Since Edison first captured sound from the air, and preserved it on strips of tin foil, people have stored sound as grooves cut into wax cylinders; as a pattern of magnetism on wire, or tape; even as flickering shades of grey, on movie film. Those grooves and bands of magnetism last for decades, perhaps even centuries. But the machines that bring the sound back to life fall apart much sooner. Think of that 8-Track tape player in your attic. And that turns those wires and tape into "dead media"; the sound is trapped, perhaps never to be heard again.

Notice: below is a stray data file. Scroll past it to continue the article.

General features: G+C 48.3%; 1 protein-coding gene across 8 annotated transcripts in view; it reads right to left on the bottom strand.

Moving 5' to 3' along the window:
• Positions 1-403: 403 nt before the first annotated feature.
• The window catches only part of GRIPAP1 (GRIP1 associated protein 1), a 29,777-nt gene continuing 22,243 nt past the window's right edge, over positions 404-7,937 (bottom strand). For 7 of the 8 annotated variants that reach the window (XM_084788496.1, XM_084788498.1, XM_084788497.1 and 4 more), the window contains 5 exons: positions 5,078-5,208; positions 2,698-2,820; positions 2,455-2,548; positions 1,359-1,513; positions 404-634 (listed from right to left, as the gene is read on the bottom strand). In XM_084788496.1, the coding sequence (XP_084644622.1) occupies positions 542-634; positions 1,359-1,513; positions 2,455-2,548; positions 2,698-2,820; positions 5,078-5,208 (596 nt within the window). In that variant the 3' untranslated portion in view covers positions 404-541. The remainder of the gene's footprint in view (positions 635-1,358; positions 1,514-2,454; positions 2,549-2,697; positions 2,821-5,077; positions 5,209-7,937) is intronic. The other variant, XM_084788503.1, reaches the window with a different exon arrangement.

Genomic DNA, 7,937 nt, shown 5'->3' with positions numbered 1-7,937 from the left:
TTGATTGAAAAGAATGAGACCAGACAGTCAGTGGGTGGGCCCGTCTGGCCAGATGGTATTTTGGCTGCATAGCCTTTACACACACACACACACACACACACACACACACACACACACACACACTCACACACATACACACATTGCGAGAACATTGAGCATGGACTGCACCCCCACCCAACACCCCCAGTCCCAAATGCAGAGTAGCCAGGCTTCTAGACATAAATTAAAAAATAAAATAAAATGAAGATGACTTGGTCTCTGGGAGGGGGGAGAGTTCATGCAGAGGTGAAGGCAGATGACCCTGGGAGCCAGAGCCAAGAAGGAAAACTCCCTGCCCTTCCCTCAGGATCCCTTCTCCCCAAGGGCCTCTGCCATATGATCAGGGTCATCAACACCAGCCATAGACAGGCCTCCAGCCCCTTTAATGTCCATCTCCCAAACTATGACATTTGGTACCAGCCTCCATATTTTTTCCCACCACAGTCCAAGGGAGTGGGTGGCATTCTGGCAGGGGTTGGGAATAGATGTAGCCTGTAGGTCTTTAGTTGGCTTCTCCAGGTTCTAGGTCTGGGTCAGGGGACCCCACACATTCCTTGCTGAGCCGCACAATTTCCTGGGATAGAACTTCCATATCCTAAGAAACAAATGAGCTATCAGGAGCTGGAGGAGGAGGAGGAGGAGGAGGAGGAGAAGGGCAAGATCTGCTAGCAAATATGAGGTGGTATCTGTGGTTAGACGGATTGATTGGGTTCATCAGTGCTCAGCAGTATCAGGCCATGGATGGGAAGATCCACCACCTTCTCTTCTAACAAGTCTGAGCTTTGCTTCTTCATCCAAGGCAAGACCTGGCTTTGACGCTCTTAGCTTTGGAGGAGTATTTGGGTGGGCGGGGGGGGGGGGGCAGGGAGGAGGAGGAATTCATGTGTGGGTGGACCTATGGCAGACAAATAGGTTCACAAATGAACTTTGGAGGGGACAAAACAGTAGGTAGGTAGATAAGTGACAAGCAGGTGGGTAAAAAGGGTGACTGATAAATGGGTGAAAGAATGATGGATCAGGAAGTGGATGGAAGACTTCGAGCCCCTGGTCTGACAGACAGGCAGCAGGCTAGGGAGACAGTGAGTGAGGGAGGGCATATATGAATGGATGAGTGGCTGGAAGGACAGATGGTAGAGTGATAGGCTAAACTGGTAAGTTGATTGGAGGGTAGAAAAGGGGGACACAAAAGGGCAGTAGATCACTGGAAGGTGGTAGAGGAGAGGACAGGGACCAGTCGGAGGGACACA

On this piece of Lost and Found Sound™, we resurrect sound from Dead Media, when we can. We hear a marine singing on the deck of a troop transport, during World War II, and Oscar Hammerstein recording his thoughts on a dictabelt.